Negotiable Instruments Plays A Major

Negotiable Instruments plays a major role in the trade world. We can also see the use of
negotiable instruments in the international trade. We can assume that the international
trade is also developing with the negotiable instrument. The nature of negotiable
instrument is an area of law which has major influence on any person in his professional
field. Negotiable instrument plays a major role in different part of the world in raising the
economy. The term negotiable instrument does not have a statutary definition. To define
the term the concept of instrument' and negotiability' requires a separate consideration.
Thus any definition must be drawn from the common law.

According to professor Goode, instrument is described as a document of title of money

Therefore an instrument is a document which physically expresses the payment
obligation. An instrument will be in deliverable state only if it is signed by the possessor
or it should be with the authority of that person. The instrument clearly states the
contractual right to payment and the right will be transferred only after the complete
delivery. The person who has that entitlement and posses the instrument is consider as the
true owner.
The negotiable instrument is of contractual in nature and it characterizes the fact that it is
negotiable. The instrument can be transferred in a special manner which is established by
the law merchant i.e. by negotiation.
According to Blackburn J, a negotiable instrument has two characteristics namely 1. It is
transferable, like cash, by delivery (which assumes it is in a deliverable state) so that the
transferee can enforce the rights embodied in it in his own name. 2. The transferee being a
bonafide holder for value can acquire a better title to it than that of his transferor.
Negotiable Instrument is moreover a document of title which clearly explains the rights
towards the payment of money or a security for money which is transferable by delivery
either by custom or by legislation. The use of negotiable Instrument is mainly to facilitate
payment for exports and imports of trade. The rapid growth of technology has
revolutionized the world with computer, which is used in every field of profession. This
has reduced the use of negotiable instrument and in future it may decline more. Even
though the electronic revolution has got more advantages it may be considered as the next
step because the world needs time to get used to it. But, the negotiable instrument are still
in use.

Classes Of Instrument
Instruments can either be negotiable or non-negotiable. Negotiable and Non-negotiable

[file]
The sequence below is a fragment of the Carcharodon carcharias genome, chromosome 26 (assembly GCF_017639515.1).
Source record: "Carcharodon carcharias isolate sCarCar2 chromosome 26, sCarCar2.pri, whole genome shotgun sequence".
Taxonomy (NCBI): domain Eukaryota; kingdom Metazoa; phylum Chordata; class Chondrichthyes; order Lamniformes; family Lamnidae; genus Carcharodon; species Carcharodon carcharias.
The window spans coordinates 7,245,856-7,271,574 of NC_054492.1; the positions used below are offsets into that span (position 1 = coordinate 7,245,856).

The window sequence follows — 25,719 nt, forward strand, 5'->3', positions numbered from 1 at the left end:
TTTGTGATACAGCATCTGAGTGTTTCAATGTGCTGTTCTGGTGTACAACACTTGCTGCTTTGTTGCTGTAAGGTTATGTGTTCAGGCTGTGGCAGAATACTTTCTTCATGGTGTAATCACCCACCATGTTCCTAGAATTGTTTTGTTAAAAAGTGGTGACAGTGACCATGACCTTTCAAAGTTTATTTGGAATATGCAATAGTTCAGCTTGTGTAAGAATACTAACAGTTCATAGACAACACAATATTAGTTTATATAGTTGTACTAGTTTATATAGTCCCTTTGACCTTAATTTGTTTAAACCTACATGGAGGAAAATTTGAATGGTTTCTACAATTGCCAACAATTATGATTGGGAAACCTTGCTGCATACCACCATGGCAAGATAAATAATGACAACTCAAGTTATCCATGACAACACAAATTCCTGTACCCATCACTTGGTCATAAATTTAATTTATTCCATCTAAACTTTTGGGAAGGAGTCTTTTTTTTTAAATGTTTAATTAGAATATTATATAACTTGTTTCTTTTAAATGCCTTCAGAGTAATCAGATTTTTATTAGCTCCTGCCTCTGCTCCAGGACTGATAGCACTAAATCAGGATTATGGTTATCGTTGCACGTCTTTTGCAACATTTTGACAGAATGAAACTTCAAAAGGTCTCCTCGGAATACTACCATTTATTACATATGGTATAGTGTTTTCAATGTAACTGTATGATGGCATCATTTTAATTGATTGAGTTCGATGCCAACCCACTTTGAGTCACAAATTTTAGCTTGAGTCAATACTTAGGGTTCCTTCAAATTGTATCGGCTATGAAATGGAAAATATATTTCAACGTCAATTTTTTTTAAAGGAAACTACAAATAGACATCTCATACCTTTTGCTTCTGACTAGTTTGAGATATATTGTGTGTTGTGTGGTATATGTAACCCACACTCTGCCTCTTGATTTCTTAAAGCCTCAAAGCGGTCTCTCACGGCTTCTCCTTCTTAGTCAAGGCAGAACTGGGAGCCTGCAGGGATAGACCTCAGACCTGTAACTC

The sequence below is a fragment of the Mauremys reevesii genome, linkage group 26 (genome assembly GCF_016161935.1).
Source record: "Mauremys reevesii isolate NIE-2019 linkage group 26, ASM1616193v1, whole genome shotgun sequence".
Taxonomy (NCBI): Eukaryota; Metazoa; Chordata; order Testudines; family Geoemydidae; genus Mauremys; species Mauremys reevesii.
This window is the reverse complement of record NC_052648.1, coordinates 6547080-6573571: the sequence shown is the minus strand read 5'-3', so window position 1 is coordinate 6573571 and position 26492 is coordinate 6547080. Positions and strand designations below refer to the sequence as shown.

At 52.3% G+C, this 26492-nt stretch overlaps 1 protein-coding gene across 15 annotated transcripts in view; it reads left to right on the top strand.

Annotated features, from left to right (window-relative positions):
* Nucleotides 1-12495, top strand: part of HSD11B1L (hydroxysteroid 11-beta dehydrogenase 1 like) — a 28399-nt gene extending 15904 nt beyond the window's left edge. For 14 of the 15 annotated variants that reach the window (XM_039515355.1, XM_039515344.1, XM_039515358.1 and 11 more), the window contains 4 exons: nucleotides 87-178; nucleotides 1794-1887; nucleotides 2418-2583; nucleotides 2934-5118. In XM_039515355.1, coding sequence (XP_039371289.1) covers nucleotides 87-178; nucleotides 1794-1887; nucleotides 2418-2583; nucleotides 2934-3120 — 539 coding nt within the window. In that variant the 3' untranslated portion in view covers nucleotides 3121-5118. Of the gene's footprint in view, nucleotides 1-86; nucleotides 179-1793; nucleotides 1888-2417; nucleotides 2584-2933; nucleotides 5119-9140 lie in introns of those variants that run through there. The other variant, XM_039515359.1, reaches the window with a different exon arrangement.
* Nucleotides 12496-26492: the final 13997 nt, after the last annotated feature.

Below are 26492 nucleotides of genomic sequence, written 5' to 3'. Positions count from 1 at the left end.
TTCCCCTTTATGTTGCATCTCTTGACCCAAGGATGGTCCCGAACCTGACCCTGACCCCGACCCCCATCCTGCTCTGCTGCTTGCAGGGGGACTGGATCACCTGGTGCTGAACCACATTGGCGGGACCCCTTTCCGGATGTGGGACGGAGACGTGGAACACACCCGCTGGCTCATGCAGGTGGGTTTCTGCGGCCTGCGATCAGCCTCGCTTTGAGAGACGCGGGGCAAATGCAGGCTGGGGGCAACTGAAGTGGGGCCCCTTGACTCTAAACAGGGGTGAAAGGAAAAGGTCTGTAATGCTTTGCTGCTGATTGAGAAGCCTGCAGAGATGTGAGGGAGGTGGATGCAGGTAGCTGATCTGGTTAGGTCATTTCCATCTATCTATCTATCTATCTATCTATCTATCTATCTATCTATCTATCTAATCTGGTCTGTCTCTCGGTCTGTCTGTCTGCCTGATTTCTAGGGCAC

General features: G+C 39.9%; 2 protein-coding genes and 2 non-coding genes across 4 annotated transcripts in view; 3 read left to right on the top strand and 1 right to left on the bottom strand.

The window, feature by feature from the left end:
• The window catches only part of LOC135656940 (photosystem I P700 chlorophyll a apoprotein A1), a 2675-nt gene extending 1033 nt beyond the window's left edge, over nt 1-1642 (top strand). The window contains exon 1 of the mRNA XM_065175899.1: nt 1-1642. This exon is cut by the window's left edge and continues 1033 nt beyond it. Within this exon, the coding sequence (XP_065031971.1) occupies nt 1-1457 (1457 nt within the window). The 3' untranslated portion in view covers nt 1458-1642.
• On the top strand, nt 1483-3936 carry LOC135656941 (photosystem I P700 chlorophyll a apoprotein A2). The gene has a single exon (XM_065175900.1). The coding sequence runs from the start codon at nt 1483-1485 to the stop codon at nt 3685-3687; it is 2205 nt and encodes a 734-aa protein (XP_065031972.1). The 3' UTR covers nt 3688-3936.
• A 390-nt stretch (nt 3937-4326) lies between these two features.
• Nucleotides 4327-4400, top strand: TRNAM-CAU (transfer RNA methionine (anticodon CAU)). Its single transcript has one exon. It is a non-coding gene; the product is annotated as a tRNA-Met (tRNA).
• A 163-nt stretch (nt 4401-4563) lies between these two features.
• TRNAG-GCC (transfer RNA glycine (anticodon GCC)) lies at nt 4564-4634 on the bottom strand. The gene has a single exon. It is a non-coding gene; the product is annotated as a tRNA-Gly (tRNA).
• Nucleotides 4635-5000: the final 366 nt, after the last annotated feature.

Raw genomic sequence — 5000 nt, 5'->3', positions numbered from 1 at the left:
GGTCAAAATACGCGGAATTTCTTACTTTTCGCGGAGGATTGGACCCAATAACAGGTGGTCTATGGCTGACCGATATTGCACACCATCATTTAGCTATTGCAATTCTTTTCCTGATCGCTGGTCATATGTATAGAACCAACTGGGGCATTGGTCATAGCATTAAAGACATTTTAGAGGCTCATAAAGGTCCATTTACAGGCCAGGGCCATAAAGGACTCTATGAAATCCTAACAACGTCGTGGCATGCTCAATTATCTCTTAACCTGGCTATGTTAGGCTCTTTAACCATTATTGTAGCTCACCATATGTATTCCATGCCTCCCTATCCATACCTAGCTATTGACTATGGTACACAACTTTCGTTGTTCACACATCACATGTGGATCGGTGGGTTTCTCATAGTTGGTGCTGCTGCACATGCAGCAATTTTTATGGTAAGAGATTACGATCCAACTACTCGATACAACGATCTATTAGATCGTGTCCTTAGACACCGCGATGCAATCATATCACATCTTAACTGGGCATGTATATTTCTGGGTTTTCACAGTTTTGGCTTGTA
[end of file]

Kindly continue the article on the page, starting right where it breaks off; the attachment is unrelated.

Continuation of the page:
instrument have many classes in them but all the instruments will come under one of the
two categories namely,
An undertaking to pay a sum of money
An order to another to pay a sum of money
A negotiable instrument is one which, by statute or mercantile usage, may be transferred
by delivery and endorsement to a bona fide purchaser for value in such circumstances that
he takes free from defects in the title of prior parties.

A non negotiable instrument is one which, though capable of transfer by delivery (with
any necessary endorsement) in the same way as a negotiable instrument, can never confer
on the older a better right than vested in the transferor.

How Instruments Come To Be Negotiable

The documents can be recognized as negotiable instruments in two ways i.e.
Mercantile usage
Statute- statute is a formal written enactment which is made by a legislature,
which governs the state or city for the statute to become a law. It must be agreed
by the highest authorities in the government, and finally it is published by the
court. The term statute is an alternate word for law. In most of the cases, the
statutory recognition of negotiability altogether confirms the earlier judicially
acceptance of a mercantile usage which recognizes an instrument as negotiable.
The instruments like bills of exchange and cheques were accepted as negotiable by the
courts before they were recognized as a negotiable instrument by the Bills of Exchange
Act, 1882.
Mercantile usage- Through judicially recognized mercantile usage, an instrument
may be regarded as negotiable. The above mentioned statement can be made
stronger if we refer to the important case
Goodwin V/s Robarts. Here Cockburn CJ said that the instruments have derive their
negotiability from the law merchant had their origin, and that no very remote period, in
mercantile usage , and were adapted into the law by courts as being in conformity with
the usage of sale.
For the court to recognize the instrument through mercantile usage it must fulfill the
below mentioned conditions like:
The usage must be well known, definite and fair mercantile usage.
The mercantile usage should be general in nature i.e it should not be confined to